Europe

Danish boy finds remains of German Messerschmitt in a field

  • 8 March 2017
  • From the section Europe
Daniel Kristensen poses with debris from the wreck of a World War II aircraft, which he and his father found yesterday near Birkelse by Aabybro in Northern Jutland Image copyright Reuters
Image caption Daniel Kristensen with debris from the wreck of the World War Two aircraft

When Klaus Kristiansen tried to bring his son's history homework to life, he probably wasn't expecting the boy to unearth a buried World War Two warplane.

Or for excited TV crews, forensic police and explosives experts to descend on his family's farm in Birkelse, Denmark.

But that's exactly what happened when 14-year-old Daniel Rom Kristiansen found the remains of a German Messerschmitt plane, and its pilot, in an unremarkable field.

According to Mr Kristiansen, his grandfather once told him that a plane had crashed there in November 1944.

He told Danish news station DR P4 Nordjylland: "When my son Daniel was recently given homework about World War Two, I jokingly told him to go out and find the plane that is supposed to have crashed out in the field."

Father and son joined forces with a metal detector, but never expected to find anything.

Mr Kristiansen, an agricultural worker, believed the wreckage had been removed years before.

But then, a telltale beeping on a patch of boggy ground.

The pair began digging, but realised they needed to go deeper.

They borrowed an excavator from a neighbour, and around four to six metres down, the plane's carcass began to reveal itself.

Image copyright Scanpix Denmark/Henning Bagger via Reuters
Image caption The field where the wreckage came to light

Their haul included an engine from the ME 109 Messerschmitt plane, Luftwaffe munitions, and the bones of a crew member who died in the crash.

"In the first moment it was not a plane," Mr Kristiansen told the BBC. "It was maybe 2,000 - 5,000 pieces of a plane. And we found a motor... then suddenly we found parts of bones, and parts from [the pilot's] clothes.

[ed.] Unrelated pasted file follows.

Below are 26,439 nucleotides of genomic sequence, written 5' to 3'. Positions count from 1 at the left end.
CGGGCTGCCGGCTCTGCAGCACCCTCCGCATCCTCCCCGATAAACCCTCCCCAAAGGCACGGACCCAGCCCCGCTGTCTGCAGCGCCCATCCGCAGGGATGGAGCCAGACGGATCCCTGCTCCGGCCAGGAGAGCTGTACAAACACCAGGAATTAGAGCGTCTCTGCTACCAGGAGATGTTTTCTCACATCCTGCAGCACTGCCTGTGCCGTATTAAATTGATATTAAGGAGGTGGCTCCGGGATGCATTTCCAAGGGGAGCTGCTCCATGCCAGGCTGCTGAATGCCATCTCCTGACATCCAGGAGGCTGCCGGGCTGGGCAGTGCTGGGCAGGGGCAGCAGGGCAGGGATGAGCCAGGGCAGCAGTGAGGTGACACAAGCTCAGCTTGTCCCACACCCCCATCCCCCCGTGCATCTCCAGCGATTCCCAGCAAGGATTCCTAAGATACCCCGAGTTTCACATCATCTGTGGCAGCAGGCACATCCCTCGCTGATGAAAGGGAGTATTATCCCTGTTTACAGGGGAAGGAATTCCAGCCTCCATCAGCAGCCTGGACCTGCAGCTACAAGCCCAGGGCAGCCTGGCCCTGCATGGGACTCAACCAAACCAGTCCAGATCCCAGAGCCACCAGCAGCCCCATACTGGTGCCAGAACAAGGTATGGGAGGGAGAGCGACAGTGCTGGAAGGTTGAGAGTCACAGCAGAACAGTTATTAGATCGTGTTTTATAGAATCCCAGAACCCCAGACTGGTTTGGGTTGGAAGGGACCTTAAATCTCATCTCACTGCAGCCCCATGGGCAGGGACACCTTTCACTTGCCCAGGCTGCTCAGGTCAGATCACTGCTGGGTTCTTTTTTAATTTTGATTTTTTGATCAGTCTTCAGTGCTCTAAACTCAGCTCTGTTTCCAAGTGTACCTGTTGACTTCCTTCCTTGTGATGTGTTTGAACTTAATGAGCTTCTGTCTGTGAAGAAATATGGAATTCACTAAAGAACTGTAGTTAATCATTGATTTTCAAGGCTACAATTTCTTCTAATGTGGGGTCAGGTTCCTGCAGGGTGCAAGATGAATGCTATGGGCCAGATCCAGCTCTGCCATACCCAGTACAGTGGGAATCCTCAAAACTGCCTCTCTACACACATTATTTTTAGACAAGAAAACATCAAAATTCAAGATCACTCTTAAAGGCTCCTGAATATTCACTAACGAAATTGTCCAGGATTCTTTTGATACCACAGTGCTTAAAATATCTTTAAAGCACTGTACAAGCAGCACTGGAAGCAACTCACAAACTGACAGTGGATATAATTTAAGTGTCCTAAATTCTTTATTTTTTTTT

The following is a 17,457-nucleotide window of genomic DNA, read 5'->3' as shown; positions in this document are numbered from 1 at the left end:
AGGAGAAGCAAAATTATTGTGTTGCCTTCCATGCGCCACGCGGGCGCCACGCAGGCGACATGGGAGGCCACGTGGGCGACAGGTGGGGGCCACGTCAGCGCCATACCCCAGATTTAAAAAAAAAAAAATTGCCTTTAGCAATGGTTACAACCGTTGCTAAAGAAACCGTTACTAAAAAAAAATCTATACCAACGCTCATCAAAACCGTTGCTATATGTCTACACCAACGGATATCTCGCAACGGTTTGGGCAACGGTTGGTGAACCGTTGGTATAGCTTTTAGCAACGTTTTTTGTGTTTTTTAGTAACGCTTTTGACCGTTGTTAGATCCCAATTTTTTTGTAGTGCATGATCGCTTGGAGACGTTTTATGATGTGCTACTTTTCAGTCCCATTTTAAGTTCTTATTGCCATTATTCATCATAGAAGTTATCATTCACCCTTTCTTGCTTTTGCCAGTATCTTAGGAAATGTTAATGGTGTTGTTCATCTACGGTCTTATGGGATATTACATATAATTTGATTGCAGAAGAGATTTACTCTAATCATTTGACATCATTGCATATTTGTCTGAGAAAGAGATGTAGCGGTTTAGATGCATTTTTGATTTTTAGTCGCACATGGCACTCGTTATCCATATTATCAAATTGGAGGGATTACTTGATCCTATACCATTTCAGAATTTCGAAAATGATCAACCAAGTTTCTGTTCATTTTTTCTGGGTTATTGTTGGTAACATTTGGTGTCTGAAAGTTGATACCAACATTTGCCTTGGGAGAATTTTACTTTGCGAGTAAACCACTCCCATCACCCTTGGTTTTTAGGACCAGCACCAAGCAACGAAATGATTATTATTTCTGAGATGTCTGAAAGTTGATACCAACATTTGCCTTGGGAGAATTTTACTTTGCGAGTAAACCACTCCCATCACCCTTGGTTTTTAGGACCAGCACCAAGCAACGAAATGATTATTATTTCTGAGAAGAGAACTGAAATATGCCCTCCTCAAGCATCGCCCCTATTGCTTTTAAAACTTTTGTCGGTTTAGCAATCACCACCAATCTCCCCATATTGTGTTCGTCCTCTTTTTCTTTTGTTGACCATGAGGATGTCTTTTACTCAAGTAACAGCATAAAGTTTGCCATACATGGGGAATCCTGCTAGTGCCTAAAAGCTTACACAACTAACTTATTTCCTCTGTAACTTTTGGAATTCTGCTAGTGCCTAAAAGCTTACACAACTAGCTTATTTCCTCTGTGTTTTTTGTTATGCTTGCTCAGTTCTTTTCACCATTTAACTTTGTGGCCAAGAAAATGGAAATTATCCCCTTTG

"And then we found some personal things - books, a wallet with money... Either it was a little Bible or it was Mein Kampf - a book in his pocket. We didn't touch it, we just put it in some bags. A museum is now taking care of it. I think there's a lot of information in those papers."

Realising they had found something extraordinary, the farmer contacted World War Two historians and the Danish authorities.

Mr Kristiansen said the field was being used "for grass, or cattle".

His family has worked on the land where the plane was concealed for decades, oblivious to its secrets. He himself has lived there for 40 years.

"We had never seen anything on the surface," he says simply. "Not a single bit of metal.

"He was telling a lot of stories, my grandfather. Some of them were not true, and some of them were true - but this one was true. Maybe I should have listened to him a bit more when he was alive!"

North Jutland Police have now closed the crash site for investigation.

As ammunition was found with the plane, bomb disposal experts are on hand to remove it safely.

Forensic police are working to recover the dead airman's remains, and hope to identify him in due course.

"Probably there is a pilot who will be buried now in Germany," Mr Kristiansen says. "I would hope so."

As for Daniel... he has handed in his history homework, but hopes to update it when the details of the stricken plane - and the man who fell with it - come to light at last.

Image copyright EPA/Henning Bagger
Image caption Experts are now poring over the debris to discover all they can about the plane and its crew

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